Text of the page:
This is kind of going back to the communicating science idea. It came to be a little bit after my last blog post. I was talking to a friend at an internship I’d done last year in Austria. He worked in technical support, so he had people calling him in English and in German asking for help on how to use the equipment. I said that I thought I couldn’t do that because it’s difficult for me to talk to people (much less communicating to people in a language that was not native to me). He commented that he felt the same way about a lot conversation, but that talking about the technical details was easy for him – even if it was in english a lot of the time. It made me realize that as a TA, I felt the same way about talking to my students. I can communicate with them in technical language – and occasionally, I can joke around with them, but still it’s much more professional and it doesn’t make me particularly nervous. This is probably in some part because I do not have to defend my work, but they have to explain themselves to me to get their grade. I think it’s interesting that although communicating to my students about technical work doesn’t seem to bother me, it hasn’t really translated into other parts of my life. I still feel like I stutter when encountering new people – even at conferences where we’re all speaking the same language of sorts. Hopefully, I’d assume that this will get easier – there was a time when I was a bit more nervous even as a TA.
Monthly Archives: November 2012
Being comfortable as a TA
I think that it’s really interesting how people really look for so much purpose in everything that they participate in. I understand, our time is valuable, we’re grad students, the university (and our advisors) kind of owns us until we graduate. We have to do things all the time to keep up with all of our obligations, so why would we want to waste time?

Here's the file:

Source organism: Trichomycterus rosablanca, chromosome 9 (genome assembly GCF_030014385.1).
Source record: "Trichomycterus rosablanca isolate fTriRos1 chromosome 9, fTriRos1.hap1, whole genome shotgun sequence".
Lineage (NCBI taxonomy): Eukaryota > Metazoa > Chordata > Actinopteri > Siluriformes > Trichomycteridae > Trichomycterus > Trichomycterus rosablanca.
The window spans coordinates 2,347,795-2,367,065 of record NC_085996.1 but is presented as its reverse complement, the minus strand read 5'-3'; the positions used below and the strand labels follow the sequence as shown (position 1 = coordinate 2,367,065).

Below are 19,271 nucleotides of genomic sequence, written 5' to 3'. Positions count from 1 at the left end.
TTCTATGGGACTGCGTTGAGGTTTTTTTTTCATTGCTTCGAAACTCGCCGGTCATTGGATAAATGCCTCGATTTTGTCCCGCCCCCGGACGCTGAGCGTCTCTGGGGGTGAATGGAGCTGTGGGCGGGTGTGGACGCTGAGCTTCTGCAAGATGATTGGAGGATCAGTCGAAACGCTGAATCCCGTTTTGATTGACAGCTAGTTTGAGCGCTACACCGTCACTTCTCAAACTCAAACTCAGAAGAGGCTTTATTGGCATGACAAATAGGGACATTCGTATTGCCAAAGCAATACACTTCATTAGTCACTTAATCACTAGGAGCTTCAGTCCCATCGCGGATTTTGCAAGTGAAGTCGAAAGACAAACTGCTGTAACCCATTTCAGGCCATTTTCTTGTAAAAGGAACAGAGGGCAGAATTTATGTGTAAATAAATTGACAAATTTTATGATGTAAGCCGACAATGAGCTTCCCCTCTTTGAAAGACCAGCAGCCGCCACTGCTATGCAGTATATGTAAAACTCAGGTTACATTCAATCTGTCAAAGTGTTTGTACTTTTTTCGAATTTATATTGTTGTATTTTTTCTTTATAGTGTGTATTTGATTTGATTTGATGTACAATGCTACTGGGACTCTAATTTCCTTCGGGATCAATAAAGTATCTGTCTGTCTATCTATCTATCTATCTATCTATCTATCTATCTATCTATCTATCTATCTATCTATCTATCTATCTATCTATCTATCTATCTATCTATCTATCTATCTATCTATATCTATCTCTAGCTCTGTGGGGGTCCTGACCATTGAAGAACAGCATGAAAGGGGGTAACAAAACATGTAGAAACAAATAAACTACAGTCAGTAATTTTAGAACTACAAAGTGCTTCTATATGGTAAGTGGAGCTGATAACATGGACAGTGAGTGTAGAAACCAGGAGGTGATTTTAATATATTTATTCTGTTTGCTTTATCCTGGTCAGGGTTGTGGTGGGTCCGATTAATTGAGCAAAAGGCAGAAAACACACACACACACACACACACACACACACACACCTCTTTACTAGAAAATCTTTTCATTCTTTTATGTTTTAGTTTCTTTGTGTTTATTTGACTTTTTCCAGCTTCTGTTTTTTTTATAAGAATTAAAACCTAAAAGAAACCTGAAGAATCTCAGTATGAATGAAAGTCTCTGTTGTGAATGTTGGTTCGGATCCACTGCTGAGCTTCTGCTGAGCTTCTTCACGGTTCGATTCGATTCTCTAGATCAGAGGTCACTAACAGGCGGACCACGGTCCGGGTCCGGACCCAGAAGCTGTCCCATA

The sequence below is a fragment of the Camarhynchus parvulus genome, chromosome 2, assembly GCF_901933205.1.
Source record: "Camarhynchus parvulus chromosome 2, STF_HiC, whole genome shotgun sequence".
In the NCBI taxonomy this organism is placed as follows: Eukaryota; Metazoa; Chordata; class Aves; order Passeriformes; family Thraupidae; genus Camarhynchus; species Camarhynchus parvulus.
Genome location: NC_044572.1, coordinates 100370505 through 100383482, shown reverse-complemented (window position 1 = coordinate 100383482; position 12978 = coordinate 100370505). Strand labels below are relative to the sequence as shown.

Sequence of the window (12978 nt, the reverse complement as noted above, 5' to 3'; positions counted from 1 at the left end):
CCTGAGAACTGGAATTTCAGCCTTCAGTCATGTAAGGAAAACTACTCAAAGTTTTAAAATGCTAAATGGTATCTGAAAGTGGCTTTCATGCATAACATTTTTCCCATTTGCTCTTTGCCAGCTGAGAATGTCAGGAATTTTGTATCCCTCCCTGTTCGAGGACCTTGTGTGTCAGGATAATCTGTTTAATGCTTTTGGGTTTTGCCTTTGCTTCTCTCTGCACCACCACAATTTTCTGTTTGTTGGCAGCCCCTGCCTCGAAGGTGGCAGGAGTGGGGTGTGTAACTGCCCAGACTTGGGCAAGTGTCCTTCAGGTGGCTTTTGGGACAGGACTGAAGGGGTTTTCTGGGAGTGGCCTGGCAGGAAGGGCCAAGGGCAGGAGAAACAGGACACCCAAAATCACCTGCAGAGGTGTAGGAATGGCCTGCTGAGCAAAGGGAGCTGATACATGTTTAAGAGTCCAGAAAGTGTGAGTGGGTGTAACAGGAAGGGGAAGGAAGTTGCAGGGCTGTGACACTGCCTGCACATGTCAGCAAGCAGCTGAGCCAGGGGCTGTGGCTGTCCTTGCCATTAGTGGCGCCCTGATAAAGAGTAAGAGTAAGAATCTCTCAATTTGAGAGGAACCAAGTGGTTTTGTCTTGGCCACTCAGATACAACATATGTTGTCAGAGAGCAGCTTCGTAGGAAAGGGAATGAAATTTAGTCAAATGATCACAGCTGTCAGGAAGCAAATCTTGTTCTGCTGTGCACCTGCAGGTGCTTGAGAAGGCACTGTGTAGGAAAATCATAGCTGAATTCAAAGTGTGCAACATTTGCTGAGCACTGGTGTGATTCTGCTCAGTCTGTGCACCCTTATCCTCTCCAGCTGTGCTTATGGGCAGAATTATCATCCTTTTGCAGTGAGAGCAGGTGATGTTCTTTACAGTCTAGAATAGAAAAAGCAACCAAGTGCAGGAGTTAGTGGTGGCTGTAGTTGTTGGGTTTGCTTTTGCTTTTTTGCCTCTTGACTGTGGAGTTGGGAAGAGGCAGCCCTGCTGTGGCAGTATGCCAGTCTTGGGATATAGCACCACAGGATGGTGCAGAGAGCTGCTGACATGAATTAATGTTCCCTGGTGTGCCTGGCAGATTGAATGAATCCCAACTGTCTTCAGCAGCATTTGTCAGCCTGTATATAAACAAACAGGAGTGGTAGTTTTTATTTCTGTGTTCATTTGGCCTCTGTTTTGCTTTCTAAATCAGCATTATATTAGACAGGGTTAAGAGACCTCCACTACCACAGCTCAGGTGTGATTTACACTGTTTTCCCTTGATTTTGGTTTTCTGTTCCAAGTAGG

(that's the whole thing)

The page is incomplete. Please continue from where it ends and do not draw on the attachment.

I think that this warrants a little exploration of what I’d consider wasting time. I do think that more than 5-10 minutes on facebook at any given time is a waste. Why not the 5-10 minutes though? Well, it’s a pretty negligible amount of time, and sometimes doing something different is really good for refocusing yourself. I think that sleeping in after spending late nights hanging out with friends isn’t a waste – it builds relationships, it pushes you to open up to people, and it takes a lot of time. That isn’t a waste to me, even though it takes time away from sleep and from work that could get done.
My point of this is that you can get things out of activities that can get labeled as a waste of time. Sometimes, I think it is very worthwhile just to let yourself be with what you’re doing – i.e. there doesn’t need to be a direct “I’m getting __________ (fill in the blank) out of what I’m doing right this second.” I got a fun and interesting evening which, to me, was enough to make me think that the exercises were worth class time. When being a bit more thoughtful about the experience, I got a lot out of these exercises because it got me out of my box, it made me feel uncomfortable. No one likes feeling uncomfortable, especially not an introverted electrical engineer. In thinking about how it made me feel about communicating my work with people who are not my peers, it was good because that isn’t that easy. When something is not easy, you can get choked up, not tell your story/information linearly. It showed that you should think of your work as sort of a story – one that you know very well, as if it had been a part of your childhood. I say we know it well, because at this point, we should. You’re getting a Ph.D, be the expert you’re supposed to be!
Anyway, to wrap this up, I’m just trying to point out that I think that sometimes, we need to step back and appreciate an experience as an experience and not immediately jump into what it did for us.
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